Junk emails are costing UK businesses #5 billion a year and are threatening the Internet's growth as a business medium.
This is the conclusion of a report commissioned by Novell, entitled 'A Spammer in the Works', which found that 75 per cent of the people surveyed receive up to five unsolicited, unwanted or untargeted emails, (called spams) a day, with a further 16 per cent receiving between six and 25 a day.
The survey revealed the urgent need for companies to recognise the very real problem of spamming and adopt a policy for dealing with it. Peter Josephs, Novell?s market development manager, is concerned that very few companies have rules or guidelines to advise their staff on how to deal with spams. More than three-quarters of responding companies admitted they had no policy in place for dealing with or preventing the dramatic growth in spam emails.
A great deal of time is wasted just identifying which messages are spams, with 75 per cent claiming they waste up to 15 minutes a day reading, deleting or responding to junk email, and 15 per cent spending an hour or more.
As many as 61 per cent said they read spams before deleting them, with only one-third deleting them without reading them. This wasted time could be greatly reduced if all companies had a policy that advised staff on the best way to quickly identify and deal with spams, believe the report's authors.
The lack of policy escalates the problem as users, unaware of how spams work, will often reply to the sender and thus validate their email address, so attracting further messages. Josephs said people need to be told simple rules, such as not automatically replying to unsolicited email or leaving their addresses in chat rooms. "They need to be told the dos and the don?ts of email," he said.
Taking the working population as a whole, the report calculated that the amount of time wasted with spam emails each year could be valued at over #5 billion. In addition to this, the huge increase in spamming is negating the efficiency savings that can be made through the Internet and email. Nearly half the people surveyed (47 per cent) believed that the spam problem is already serious enough to drive companies away from using Net email.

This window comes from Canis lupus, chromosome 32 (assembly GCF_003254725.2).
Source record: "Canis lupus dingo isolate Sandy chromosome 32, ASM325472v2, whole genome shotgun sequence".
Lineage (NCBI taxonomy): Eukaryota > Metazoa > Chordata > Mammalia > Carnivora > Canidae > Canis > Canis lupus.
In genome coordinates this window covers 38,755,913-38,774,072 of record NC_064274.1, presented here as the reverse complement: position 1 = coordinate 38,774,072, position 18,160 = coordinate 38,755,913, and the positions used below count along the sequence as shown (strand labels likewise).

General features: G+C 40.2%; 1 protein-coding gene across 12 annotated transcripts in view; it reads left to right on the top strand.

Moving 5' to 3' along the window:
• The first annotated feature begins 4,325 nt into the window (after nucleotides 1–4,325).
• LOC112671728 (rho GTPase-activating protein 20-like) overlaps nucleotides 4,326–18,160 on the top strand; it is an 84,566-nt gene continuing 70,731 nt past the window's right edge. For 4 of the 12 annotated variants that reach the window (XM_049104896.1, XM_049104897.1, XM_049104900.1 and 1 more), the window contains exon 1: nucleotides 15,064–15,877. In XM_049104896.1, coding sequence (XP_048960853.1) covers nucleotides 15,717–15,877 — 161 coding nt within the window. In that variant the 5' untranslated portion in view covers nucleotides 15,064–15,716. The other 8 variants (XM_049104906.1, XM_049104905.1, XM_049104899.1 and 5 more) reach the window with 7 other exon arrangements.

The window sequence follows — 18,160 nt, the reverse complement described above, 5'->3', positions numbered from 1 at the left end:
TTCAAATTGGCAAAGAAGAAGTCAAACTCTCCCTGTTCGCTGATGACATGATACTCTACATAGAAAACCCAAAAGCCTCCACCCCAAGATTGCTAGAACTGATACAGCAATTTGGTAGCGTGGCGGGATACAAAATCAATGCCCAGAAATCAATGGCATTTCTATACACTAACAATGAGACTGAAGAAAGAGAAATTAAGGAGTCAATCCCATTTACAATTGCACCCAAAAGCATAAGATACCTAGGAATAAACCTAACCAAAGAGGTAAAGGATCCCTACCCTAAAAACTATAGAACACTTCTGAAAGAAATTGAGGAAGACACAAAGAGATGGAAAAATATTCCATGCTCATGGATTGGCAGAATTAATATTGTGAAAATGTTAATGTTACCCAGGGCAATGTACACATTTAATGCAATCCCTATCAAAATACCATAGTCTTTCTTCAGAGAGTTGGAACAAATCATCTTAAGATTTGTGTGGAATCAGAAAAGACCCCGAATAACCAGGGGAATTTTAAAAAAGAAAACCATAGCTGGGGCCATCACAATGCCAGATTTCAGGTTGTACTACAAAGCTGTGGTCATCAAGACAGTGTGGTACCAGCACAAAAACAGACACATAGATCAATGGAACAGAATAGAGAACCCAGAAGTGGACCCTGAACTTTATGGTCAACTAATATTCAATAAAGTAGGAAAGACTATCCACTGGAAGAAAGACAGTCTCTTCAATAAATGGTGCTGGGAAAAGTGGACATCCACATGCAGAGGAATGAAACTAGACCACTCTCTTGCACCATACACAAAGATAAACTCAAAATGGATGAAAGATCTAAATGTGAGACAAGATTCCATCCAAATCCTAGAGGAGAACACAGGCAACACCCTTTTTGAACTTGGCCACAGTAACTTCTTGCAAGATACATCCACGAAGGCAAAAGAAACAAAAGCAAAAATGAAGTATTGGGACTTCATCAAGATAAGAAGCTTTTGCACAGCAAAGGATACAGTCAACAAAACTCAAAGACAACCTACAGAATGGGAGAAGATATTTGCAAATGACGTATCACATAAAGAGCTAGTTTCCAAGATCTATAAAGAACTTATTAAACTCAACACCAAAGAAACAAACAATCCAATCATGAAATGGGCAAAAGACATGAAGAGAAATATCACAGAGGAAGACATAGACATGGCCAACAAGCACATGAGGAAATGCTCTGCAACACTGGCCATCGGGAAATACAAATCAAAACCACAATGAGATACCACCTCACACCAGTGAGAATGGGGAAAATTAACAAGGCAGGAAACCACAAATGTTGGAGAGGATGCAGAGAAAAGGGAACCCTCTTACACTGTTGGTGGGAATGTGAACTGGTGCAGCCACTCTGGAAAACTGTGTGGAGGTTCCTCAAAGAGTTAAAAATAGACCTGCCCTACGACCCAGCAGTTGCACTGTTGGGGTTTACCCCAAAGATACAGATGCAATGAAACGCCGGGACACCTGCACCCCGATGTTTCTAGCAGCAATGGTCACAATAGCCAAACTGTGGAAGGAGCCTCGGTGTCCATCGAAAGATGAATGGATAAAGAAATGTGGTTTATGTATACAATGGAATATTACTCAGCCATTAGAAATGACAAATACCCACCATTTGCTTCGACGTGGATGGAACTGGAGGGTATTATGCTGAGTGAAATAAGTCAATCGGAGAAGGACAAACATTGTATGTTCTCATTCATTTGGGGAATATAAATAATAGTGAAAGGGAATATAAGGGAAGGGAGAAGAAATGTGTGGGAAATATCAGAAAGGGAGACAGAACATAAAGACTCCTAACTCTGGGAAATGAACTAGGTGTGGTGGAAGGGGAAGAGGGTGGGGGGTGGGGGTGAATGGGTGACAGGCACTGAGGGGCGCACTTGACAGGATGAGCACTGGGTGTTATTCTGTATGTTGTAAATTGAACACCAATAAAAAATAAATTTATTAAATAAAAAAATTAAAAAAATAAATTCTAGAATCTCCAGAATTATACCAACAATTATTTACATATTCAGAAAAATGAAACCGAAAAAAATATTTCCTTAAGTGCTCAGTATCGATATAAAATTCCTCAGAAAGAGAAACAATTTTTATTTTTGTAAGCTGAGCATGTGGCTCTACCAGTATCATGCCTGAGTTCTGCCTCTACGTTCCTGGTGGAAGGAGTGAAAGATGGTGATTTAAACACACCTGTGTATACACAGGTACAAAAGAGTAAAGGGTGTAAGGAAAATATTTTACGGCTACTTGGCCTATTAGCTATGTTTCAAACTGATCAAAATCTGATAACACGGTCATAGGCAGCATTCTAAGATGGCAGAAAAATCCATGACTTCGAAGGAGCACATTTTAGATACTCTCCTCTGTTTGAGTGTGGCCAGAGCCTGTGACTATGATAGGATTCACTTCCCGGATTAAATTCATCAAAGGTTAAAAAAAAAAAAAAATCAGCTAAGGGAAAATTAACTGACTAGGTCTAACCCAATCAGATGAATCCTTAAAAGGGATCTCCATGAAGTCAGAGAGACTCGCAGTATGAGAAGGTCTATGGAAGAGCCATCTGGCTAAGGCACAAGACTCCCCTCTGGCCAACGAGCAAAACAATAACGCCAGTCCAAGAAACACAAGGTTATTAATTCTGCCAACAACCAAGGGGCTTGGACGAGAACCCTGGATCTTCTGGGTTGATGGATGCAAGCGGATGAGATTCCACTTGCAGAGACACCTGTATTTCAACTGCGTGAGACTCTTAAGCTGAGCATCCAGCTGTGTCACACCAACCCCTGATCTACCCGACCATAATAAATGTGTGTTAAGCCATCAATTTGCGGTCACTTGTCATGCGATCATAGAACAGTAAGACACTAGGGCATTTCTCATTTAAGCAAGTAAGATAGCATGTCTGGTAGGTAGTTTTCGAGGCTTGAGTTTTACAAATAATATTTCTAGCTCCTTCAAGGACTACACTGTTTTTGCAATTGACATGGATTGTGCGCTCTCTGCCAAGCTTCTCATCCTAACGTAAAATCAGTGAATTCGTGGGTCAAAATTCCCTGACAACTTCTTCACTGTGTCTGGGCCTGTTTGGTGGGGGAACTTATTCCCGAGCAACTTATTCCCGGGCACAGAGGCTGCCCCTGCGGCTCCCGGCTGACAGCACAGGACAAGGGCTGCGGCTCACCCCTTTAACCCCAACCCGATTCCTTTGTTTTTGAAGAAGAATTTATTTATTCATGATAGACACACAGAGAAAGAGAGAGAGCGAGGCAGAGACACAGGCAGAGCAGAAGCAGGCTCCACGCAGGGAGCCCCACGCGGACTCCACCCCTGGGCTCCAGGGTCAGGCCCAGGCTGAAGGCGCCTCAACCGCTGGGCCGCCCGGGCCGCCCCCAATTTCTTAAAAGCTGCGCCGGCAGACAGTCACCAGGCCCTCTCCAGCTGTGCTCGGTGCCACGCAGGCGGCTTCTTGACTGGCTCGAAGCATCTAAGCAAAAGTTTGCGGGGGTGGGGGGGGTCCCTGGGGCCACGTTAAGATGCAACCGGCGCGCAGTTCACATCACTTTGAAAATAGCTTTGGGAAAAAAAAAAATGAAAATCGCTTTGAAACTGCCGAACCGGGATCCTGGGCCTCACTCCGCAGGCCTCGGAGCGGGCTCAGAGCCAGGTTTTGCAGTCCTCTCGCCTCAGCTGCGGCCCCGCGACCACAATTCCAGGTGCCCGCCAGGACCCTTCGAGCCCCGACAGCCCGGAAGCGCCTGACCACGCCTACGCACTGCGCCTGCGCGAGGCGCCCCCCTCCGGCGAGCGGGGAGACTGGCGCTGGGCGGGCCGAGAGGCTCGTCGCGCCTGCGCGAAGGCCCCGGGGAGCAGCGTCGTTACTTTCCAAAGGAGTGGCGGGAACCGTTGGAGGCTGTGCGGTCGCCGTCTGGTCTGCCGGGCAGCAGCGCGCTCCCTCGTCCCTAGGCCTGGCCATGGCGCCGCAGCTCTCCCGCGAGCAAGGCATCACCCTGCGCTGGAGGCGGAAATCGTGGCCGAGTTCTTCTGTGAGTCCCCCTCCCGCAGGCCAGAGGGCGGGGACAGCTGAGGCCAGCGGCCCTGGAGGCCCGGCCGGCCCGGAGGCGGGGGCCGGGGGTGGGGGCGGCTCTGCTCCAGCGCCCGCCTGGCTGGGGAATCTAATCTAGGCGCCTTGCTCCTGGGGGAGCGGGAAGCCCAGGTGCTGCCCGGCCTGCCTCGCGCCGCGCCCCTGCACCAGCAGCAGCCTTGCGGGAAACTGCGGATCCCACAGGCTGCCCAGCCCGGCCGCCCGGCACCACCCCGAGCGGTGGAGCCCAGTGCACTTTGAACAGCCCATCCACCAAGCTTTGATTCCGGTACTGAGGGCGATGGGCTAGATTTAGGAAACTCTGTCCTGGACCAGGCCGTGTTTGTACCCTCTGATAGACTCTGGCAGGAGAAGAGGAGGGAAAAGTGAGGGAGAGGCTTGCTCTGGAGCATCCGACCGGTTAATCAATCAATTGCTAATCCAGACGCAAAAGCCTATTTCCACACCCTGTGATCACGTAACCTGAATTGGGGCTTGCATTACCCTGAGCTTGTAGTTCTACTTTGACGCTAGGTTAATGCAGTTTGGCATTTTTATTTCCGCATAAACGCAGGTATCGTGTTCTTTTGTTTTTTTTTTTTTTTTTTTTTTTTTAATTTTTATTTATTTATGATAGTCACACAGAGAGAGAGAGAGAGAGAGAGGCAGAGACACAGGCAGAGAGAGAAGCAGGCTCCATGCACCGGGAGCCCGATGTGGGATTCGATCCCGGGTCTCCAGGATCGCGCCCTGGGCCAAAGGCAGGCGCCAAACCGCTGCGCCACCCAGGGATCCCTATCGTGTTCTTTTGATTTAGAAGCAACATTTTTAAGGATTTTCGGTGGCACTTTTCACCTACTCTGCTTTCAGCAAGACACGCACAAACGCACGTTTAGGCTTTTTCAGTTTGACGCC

But this could prevent the Internet achieving its full potential as a business medium of the next century. Companies must adopt a strategy that identifies the problem of junk email and then work to eliminate it, claims the report, and they must take advantage of the technology that is available to deal with spams. Only six per cent of respondents have implemented any of the available products for filtering out spam.
Josephs warns that this is only the tip of the iceberg and fully expects the situation to get worse. Even if spam levels are manageable for individuals, on a company-wide basis they will increase to a worrying degree, especially as the spammers get increasingly clever, disguising the emails they transmit and sending them via ISPs that people trust.
The statistics within this survey, and the isolated cases of cyberstalking, may be shocking but they do help to bring the problem to people?s attention. "?It all contributes to raising the profile of the problem of spamming," said Josephs.
In the fight against this inappropriate use of the Internet, companies need to adopt a two-pronged attack, he advises. They must be quick to put into place a policy for dealing with spams and then they must take advantage of the technology available to block and filter email messages.
Responsibility for curbing the problem lies in part with the service providers. Josephs believes that the ISPs have a duty to protect the subscribers. "They have to provide a quality of service in response to customer pressure," he said.
America Online (AOL) says that it is very aware of the problem of junk email every day and wants to protect its members from this threat. An AOL spokesman said that his company takes a proactive role in shielding its members from any inappropriate use of the Internet.
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